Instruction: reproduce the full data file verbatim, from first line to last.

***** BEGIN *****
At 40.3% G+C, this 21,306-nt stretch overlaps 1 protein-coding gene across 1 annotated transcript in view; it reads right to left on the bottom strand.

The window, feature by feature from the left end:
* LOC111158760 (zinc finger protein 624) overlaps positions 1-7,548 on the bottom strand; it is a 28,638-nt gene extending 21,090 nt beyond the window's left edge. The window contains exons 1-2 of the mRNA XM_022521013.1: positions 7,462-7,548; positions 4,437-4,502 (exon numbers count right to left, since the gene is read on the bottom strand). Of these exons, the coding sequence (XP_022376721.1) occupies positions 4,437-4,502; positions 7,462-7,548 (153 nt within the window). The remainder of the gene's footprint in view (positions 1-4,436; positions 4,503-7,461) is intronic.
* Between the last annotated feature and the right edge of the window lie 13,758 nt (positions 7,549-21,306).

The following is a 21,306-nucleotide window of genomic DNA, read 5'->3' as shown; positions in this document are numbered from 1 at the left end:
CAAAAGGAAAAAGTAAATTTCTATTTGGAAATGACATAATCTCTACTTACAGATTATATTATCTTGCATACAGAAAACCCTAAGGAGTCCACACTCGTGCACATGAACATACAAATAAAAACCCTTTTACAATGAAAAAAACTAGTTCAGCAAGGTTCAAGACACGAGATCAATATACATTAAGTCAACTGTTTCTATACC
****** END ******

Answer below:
At 40.3% G+C, this 21,306-nt stretch overlaps 1 protein-coding gene across 1 annotated transcript in view; it reads right to left on the bottom strand.

The window, feature by feature from the left end:
* LOC111158760 (zinc finger protein 624) overlaps positions 1-7,548 on the bottom strand; it is a 28,638-nt gene extending 21,090 nt beyond the window's left edge. The window contains exons 1-2 of the mRNA XM_022521013.1: positions 7,462-7,548; positions 4,437-4,502 (exon numbers count right to left, since the gene is read on the bottom strand). Of these exons, the coding sequence (XP_022376721.1) occupies positions 4,437-4,502; positions 7,462-7,548 (153 nt within the window). The remainder of the gene's footprint in view (positions 1-4,436; positions 4,503-7,461) is intronic.
* Between the last annotated feature and the right edge of the window lie 13,758 nt (positions 7,549-21,306).

The following is a 21,306-nucleotide window of genomic DNA, read 5'->3' as shown; positions in this document are numbered from 1 at the left end:
CAAAAGGAAAAAGTAAATTTCTATTTGGAAATGACATAATCTCTACTTACAGATTATATTATCTTGCATACAGAAAACCCTAAGGAGTCCACACTCGTGCACATGAACATACAAATAAAAACCCTTTTACAATGAAAAAAACTAGTTCAGCAAGGTTCAAGACACGAGATCAATATACATTAAGTCAACTGTTTCTATACC